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The Money Mom: Chasing Child Support

iStock_000000562013XSmallI often receive questions from divorced mothers who are having trouble getting child support out of their ex-husbands. I think this is something that happens all too often (and it works both ways – I also get letters from fathers who are trying to collect from their ex-wives) so I thought I’d address it here.

This question isn’t easy to answer, because child support laws vary pretty widely by state. Across the board, however, the district or state attorney is required to help you collect if you’re owed money, so that’s where I want you to start if you fall into this kind of situation. Once you’ve spoken to them and they’ve confirmed the court’s orders, they’ll serve your ex with papers. He’ll be required to contact their office to arrange a payment schedule.

If that fails, then they can take more desperate measures, including garnishing wages or tax refunds. Extreme enforcement measures could mean suspending a business license, if there is one (seems strange, I know – why would you want to hurt this person’s earning ability? – but it often motivates someone to pay up), and refusing to issue a passport. Some states also allow the garnishment of a driver’s license. He may also be required to foot the bill for any fees you incurred in your battle to get the cash.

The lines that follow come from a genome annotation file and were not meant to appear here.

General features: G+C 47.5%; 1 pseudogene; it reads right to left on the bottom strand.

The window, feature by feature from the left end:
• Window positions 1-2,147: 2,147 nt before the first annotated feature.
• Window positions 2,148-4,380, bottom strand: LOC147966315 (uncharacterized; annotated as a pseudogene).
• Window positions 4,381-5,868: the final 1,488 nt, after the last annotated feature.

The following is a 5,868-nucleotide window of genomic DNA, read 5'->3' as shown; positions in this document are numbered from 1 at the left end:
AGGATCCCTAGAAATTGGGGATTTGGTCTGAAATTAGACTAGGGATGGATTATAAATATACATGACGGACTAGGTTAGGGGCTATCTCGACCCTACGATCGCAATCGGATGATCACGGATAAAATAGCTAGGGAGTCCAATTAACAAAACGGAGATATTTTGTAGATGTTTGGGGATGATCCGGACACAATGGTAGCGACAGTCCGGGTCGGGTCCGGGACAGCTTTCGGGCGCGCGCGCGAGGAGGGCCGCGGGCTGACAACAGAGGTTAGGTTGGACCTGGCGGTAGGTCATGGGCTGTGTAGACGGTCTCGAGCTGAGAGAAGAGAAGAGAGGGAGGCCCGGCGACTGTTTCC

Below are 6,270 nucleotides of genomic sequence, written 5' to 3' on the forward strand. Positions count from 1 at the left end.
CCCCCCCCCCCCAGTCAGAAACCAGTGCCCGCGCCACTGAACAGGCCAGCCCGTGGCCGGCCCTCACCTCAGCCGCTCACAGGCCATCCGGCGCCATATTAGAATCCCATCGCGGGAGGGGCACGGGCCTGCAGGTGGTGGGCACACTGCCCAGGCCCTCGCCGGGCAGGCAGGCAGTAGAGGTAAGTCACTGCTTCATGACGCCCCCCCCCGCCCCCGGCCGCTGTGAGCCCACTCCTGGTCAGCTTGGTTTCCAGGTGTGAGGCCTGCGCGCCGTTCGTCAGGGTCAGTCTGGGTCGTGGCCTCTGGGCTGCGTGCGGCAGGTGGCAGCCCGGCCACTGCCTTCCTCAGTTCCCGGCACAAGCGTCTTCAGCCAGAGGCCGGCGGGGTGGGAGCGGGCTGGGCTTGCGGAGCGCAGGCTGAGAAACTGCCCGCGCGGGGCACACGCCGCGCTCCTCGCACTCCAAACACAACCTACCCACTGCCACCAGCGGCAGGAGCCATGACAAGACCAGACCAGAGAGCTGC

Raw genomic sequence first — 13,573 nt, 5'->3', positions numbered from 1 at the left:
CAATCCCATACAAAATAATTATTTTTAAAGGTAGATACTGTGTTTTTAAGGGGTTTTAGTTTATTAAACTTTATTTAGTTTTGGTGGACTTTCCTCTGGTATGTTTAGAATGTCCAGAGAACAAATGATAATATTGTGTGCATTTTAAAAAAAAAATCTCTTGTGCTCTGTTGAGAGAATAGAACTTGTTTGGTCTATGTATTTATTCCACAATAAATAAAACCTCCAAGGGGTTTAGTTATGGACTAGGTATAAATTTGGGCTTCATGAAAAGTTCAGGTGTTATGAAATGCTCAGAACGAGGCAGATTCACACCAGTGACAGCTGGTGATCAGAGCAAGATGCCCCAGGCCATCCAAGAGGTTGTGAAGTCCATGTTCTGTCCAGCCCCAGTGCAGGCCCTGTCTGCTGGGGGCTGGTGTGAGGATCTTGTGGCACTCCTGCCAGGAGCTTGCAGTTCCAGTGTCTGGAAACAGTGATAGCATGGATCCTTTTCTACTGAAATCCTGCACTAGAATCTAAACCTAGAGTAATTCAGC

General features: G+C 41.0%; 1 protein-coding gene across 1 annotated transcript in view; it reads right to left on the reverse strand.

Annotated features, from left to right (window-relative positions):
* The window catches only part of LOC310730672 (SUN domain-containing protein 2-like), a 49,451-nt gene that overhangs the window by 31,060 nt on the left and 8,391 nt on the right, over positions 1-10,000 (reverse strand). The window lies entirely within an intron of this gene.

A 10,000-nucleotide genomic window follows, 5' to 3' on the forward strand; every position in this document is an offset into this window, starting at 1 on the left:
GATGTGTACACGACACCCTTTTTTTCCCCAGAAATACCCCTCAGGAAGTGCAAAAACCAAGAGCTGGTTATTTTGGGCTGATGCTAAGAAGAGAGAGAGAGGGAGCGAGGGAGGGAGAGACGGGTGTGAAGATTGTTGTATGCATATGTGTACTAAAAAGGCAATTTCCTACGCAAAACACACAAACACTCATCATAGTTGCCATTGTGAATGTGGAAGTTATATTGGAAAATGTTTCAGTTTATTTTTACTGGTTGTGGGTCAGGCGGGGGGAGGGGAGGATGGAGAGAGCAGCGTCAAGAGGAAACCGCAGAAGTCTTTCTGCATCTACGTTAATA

But – as I’m sure you know – it’s far better to avoid this whole mess in the first place, and there is a way to do that. When the court rules that you’re owed child support payments, you can typically ask that it be paid through your state’s child support enforcement agency. What that means is that you don’t have to do anything at all:  They act as the middle man, collecting your ex’s payments and sending them to you. And if those payments stop, they do the dirty work by intervening to go after the money.

They’ll usually also automatically seek cost of living increases, which – as I’m sure you know – are very important. For the services, you’ll pay a small administrative fee, generally $25 a year or so, and I think it’s worth it. Even if you didn’t sign up for the service at the time of your divorce, you can typically go back to court and make the change.

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